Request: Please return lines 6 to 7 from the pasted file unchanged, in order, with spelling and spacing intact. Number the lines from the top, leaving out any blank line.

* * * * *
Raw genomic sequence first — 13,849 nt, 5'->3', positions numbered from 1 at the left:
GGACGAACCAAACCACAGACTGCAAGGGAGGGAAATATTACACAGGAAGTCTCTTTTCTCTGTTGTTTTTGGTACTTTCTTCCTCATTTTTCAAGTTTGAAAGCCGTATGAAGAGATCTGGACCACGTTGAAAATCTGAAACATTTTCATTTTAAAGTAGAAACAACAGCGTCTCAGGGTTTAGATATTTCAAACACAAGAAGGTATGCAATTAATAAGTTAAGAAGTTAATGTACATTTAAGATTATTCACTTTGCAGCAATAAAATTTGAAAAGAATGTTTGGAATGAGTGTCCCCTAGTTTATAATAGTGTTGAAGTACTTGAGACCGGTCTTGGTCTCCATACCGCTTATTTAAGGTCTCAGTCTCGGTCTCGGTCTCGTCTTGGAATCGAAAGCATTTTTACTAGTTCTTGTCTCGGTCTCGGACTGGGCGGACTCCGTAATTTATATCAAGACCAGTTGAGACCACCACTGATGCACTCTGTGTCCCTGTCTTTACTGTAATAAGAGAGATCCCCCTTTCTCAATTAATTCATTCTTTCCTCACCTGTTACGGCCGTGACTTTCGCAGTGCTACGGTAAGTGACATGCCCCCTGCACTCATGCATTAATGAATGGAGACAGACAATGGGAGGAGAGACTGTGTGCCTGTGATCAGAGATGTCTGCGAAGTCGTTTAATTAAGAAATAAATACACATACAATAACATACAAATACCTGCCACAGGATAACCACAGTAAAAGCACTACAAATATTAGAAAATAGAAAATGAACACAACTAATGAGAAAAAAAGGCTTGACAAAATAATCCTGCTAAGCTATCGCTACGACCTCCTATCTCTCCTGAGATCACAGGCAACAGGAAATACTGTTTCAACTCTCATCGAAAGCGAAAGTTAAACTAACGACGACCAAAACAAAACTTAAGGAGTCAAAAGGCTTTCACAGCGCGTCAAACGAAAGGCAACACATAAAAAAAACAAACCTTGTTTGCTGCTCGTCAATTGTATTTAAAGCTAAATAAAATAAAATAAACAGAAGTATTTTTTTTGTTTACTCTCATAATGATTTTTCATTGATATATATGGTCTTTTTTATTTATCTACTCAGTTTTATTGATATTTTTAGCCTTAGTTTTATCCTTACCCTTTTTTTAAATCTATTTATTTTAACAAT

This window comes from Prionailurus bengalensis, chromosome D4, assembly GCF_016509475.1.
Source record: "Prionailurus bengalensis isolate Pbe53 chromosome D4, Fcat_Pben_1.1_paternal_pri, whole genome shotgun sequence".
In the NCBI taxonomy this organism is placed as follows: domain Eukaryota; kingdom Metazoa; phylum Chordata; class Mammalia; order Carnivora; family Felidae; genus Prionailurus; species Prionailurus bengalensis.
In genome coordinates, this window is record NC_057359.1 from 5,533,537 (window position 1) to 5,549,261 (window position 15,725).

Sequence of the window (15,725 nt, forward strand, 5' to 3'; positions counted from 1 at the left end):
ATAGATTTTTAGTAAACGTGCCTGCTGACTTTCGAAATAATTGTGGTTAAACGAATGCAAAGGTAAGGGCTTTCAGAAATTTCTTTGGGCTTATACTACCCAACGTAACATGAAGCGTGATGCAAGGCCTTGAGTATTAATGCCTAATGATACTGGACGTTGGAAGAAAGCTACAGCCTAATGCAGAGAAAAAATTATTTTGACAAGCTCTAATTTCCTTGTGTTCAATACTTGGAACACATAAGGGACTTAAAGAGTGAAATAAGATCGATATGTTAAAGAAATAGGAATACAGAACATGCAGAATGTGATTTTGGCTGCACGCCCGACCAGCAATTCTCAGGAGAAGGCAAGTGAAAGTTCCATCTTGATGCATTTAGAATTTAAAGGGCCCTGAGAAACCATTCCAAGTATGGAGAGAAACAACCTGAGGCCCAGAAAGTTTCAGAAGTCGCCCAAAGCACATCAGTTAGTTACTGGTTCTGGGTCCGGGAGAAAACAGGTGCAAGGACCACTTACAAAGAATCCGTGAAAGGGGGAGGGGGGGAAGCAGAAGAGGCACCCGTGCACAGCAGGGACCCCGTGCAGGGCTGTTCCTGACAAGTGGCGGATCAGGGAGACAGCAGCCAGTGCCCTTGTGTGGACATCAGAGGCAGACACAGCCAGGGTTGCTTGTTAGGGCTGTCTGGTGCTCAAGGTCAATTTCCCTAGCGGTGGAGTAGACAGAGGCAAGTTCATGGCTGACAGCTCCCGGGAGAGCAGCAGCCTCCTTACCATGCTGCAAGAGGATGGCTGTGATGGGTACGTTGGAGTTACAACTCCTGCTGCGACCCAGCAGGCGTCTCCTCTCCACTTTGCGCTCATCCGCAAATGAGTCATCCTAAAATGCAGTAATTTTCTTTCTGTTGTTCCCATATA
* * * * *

In genome coordinates, this window is record NC_057359.1 from 5,533,537 (window position 1) to 5,549,261 (window position 15,725).

Sequence of the window (15,725 nt, forward strand, 5' to 3'; positions counted from 1 at the left end):